Description of the Pest
Garden symphylans are slender and white, they have 10 to 12 pairs of legs and a pair of antennae. They run rapidly when exposed to light. They occur mainly in moist soils with good structure and a high organic matter content and are often associated with debris from a previous crop that is not completely decomposed. They retreat to deeper soil levels during fallow periods and return to the root zone after crops are planted.
Garden symphylans damage plants by feeding on roots, thus retarding plant growth. They damage the same area every season, so infestations spread slowly and are usually only a problem in fields that were not fumigated or if the fumigation was ineffective.
Soil fumigation for pathogen and weed seed control will kill symphylans. In nonfumigated fields and fields with large amounts of crop residue from the previous crop, continuous flooding for 3 weeks in the summer helps to reduce infestations and discing in a crop of sorghum has been reported to reduce infestations in other crops. In organic fields, however, the best strategy is to avoid fields that have symphylans in the soil.
Research from other areas of the country indicates that symphylans can be detected with bait trapping. Either carrots or potatoes can be used as the bait. Cut the bait in half longitudinally and scratch the cut surface just before placing it in a shallow hole on the soil to ensure that the surface is moist. (Be sure that when the hole is created, the soil pores or spaces aren't sealed closed. Symphylans use these spaces to travel to the bait.) Cover the bait with a pot. Use at least a dozen bait traps in the field. After 2 to 5 days, examine the cut surface and the soil upon which it was resting for evidence of symphylans. If they are detected, consider an insecticide application. Because the recommended treatment is best applied before transplanting, bait traps for symphylans a few weeks before transplanting.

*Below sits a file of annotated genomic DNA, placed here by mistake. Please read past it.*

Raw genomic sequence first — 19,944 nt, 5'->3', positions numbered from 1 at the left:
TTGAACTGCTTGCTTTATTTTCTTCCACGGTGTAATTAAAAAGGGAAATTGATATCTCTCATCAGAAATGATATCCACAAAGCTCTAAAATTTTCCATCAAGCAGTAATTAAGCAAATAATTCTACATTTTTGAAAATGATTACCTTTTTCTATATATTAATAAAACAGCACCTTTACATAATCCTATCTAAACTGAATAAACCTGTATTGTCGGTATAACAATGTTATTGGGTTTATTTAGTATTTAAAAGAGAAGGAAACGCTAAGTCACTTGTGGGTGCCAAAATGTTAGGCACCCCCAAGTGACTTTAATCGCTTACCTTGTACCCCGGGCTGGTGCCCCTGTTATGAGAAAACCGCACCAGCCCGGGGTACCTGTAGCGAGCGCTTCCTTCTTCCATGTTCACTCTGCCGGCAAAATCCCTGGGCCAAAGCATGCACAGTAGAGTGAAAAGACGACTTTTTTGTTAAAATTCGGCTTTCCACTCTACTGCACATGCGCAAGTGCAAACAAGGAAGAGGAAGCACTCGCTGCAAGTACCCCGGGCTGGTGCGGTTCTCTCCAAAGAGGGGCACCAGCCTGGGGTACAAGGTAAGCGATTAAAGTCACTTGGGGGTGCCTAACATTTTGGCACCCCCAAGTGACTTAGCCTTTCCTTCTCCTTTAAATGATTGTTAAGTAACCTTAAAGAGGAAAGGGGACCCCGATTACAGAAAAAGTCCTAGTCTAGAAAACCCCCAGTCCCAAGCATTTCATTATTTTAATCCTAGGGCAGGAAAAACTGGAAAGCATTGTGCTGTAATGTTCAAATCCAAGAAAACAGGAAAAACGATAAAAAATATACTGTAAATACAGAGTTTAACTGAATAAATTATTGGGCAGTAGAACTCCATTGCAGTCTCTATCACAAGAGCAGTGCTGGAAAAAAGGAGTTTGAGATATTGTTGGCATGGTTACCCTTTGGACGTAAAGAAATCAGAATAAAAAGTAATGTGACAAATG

|Common name||Amount per acre||REI‡||PHI‡|
|(Example trade name)||(hours)||(days)|
|Not all registered pesticides are listed. The following are ranked with the pesticides having the greatest IPM value listed first—the most effective and least harmful to natural enemies, honey bees, and the environment are at the top of the table. When choosing a pesticide, consider information relating to air and water quality, resistance management, and the pesticide's properties and application timing. Always read the label of the product being used.|
|(Diazinon AG 500)||1 qt||72 (3 days)||5|
|(Diazinon 50W)||2 lb||72 (3 days)||5|
|MODE-OF-ACTION GROUP NUMBER1: 1B|
|COMMENTS: Broadcast before transplanting and incorporate into top 4 inches of soil. Application after transplanting is less effective, and diazinon must be well watered into the soil. Do not allow this product to run off into surface waters. Highly toxic to bees.|
|‡||Restricted entry interval (REI) is the number of hours (unless otherwise noted) from treatment until the treated area can be safely entered without protective clothing. Preharvest interval (PHI) is the number of days from treatment to harvest. In some cases, the REI exceeds the PHI. The longer of two intervals is the minimum time that must elapse before harvest.|
|*||Permit required from county agricultural commissioner for purchase or use.|
|1||Rotate insecticides with a different mode-of-action group number, and do not use products with the same mode-of-action group number more than twice per season to help prevent the development of resistance. For example, the organophosphates have a group number of 1B; insecticides with a 1B group number should be alternated with insecticides that have a group number other than 1B. Mode-of-action group numbers for insecticides and miticides (un=unknown or uncertain mode of action) are assigned by IRAC (Insecticide Resistance Action Committee).|